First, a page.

This article is written by Sahajpreet Kaur, from SLS Pune.
A woman eloped with the love of her life against the wishes of her family. One day her Uncles on the pretext of taking her to her new home tried to kill her on the way. It was a dark night when they stopped the car by the canal and started firing bullets at her. When one bullet passed through her hand, they fired again and this time the bullet grazed her cheek and she laid there unconscious. They threw her into the canal. It was only when she felt the water that she tried to get hold of some weeds and pulled herself out. Her father and Uncle are now in jail under the charges of attempt to murder and kidnapping. When her father was interviewed, he said that he had not committed any crime; instead he just prevented his daughter from “dishonouring” the family and the community.
In the above described incident, the victim lived to tell her story but sadly, that is not the truth in many cases. Hundreds and thousands of women, to say the least, die every year as a result of abuse and crime in the name of “honour”. That brings us to discuss the most important question that pops up in our mind.
What is Honour?
Every society and every religion has its own set of customs and practices that they have been following for years now and gradually they become the norm. One such norm which can be witnessed being practiced most commonly in the Indian societies is that a woman should marry as per the whims of the family members. She is not allowed to choose a man for herself or marry someone whom she loves. If she is courageous enough to go against all these so called “rules”, she is said to have brought shame/disgrace upon the family or is blamed of “dishonouring” them in front of the entire community.
Today, honour of the family is not only said to have been hampered in cases where the woman protests against forced marriages but also if she tries to come out and talk about her own sexuality. The family often tries to kill or abuse her to the extent that she is forced to kill herself.
The term “honour crimes” is misleading because it not only validates killing in the name of honour but also gives the notion that such killings are a part of the culture or the norm of the society.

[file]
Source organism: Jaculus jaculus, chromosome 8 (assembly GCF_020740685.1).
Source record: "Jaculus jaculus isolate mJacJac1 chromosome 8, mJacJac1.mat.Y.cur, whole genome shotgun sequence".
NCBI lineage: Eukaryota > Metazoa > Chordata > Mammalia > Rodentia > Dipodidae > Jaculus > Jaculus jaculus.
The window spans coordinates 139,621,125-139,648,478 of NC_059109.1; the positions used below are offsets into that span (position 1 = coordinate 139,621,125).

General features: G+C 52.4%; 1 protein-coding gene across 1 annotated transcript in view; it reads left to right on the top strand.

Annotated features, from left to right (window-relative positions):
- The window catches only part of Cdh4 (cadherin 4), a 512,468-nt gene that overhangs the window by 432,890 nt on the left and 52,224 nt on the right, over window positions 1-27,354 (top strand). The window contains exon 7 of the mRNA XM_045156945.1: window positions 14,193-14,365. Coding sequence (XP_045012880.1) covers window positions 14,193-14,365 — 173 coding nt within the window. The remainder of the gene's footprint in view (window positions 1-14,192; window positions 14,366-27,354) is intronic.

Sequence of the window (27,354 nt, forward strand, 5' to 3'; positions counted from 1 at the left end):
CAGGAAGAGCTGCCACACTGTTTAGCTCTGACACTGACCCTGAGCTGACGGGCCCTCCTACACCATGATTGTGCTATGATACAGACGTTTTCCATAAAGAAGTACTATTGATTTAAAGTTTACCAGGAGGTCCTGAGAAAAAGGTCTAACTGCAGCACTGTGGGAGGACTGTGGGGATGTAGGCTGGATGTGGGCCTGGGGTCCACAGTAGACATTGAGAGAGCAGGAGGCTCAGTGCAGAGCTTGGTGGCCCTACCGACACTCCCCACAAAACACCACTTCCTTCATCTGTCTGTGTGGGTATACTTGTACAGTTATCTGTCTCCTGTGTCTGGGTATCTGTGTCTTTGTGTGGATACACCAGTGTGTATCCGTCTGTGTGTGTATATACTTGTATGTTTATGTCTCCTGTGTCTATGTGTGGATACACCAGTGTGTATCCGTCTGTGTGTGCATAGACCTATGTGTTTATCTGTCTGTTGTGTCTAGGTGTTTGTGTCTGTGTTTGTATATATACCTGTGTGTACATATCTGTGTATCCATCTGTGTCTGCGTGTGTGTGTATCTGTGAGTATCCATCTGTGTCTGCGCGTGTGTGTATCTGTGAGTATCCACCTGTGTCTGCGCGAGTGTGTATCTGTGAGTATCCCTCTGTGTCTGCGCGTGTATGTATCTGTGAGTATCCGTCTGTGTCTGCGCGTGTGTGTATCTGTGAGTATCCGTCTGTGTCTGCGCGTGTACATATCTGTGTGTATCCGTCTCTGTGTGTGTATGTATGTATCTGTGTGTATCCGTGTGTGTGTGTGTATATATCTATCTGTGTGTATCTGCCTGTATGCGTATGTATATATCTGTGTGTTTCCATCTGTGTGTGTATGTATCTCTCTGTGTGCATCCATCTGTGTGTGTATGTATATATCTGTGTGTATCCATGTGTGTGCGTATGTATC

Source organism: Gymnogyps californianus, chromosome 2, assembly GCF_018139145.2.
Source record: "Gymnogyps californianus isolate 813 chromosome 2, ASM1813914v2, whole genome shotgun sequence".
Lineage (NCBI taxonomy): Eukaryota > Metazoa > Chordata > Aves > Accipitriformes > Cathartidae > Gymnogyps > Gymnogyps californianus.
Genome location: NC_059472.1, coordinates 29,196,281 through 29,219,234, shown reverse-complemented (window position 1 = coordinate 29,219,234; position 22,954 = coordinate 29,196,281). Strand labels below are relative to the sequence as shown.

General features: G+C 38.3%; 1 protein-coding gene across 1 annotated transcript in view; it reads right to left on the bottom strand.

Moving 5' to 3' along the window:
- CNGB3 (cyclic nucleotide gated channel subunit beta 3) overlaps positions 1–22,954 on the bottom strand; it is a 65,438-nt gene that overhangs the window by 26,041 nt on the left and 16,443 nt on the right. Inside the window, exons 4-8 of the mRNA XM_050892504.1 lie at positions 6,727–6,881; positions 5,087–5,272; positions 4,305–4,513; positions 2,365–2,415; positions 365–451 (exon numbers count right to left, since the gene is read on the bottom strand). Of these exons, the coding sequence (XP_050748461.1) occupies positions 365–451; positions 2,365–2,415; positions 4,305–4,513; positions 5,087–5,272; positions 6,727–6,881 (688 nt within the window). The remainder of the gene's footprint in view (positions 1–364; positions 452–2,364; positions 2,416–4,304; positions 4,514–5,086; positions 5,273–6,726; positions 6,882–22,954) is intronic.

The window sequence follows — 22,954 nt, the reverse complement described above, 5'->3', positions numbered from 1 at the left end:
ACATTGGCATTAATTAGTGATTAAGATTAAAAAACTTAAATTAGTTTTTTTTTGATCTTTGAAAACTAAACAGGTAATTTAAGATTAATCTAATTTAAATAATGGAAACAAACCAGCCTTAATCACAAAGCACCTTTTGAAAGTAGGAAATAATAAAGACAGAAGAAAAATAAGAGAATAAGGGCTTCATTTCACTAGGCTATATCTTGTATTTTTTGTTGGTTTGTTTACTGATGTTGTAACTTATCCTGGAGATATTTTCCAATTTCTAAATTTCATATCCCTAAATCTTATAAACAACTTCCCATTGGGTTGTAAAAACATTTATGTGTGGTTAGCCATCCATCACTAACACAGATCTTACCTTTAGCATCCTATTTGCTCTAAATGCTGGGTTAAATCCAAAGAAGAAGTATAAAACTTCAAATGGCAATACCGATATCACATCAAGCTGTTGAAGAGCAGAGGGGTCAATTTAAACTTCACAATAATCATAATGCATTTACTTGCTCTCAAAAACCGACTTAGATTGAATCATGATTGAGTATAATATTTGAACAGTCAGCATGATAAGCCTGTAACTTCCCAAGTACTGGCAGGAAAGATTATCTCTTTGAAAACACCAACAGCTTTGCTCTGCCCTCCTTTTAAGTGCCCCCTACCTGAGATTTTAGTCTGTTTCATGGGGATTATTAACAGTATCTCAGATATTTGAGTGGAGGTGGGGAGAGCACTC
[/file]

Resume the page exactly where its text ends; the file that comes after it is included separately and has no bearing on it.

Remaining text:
What is Honour Killing?
Human Rights Watch defines “honour killings” as an act of violence, usually murder, committed by the male members of the family against the female members, who according to them have brought dishonor upon the family.
In simple words, honour killing is defined as death which is awarded to the man or the woman of the family for mainly:
- marrying against the wishes of the family,
- having pre-marital or extra-marital affairs,
- marrying outside ones caste, religion or clan, and
- in matters of sexuality.
The practice is very different from dowry deaths which are also prevalent in the Indian society. While dowry deaths refers to cases where the woman is driven to death by her husband or in-laws, honour killing is a crime committed by the woman’s own parents, family members or community who seek retribution for the couple having brought “shame” upon the family.
Situation in India and other nations
Honour Killings are not a new/unique concept to any society, culture or religion. It is something that has been going on since decades and the society has constantly tried to nip the matter in the bud. The violence on the pretext of honour was primarily between men only and sometimes even included women as collaborators. But, more often than always, it was committed by men against women and children who were believed to have harmed the reputation (honour) of the family.
In most of the Arab nations, the practice can be traced back to the pre-Islamic times. The Arabs followed a tradition of burying the newly born girl child. In the ancient Roman times, the pater familias (senior male member of the family) was vested with the right to kill a sexually active unmarried daughter or an adulterous wife. In Medieval Europe, the Jewish Law provided for mandatory death (by stoning, wherein the person undergoes blunt trauma until death) for adulterous wife and her lover/partner.
In India, the Khap or Caste panchayats which refers to a union of villages have lately emerged as a quasi-judicial body which pronounces ruthless punishments such as honour killings on the basis of age-old customs.
The Staggering Facts
Based on the estimations made by the United Nations (UN) there were around 5000 honour killings worldwide as of year 2000. Most of these cases were reported in the Middle East and South Asia but the other countries where such killings occur are Brazil, Iran, Canada, Israel, Jordan, Italy, Egypt, Syria, Sweden, UK, USA, and many more.
In India, the statistics indicate around 900 reported honour killings only from the state of Haryana, Punjab and Uttar Pradesh and approximately 300 honour killings from the rest of the nation. Since these cases are often under-reported because of the fear created by family members or the community, one can assume that the real numbers would be even higher.
How is the society responsible for such crimes?
The most obvious reason for the happening of such crimes is the patriarchal Indian society where the women are supposed to behave and conduct themselves as per the men of the family. The caste system which was formed centuries ago still continues to be followed rigidly. The people of the rural areas still refuse to accept the choices made by their children for their own lives and since the men are supposed to uphold all the norms and traditions of the society and shield the family from dishonor/shame, they are given all the rights to practice violence against women and in this case, to even kill them.
The Legal Aspect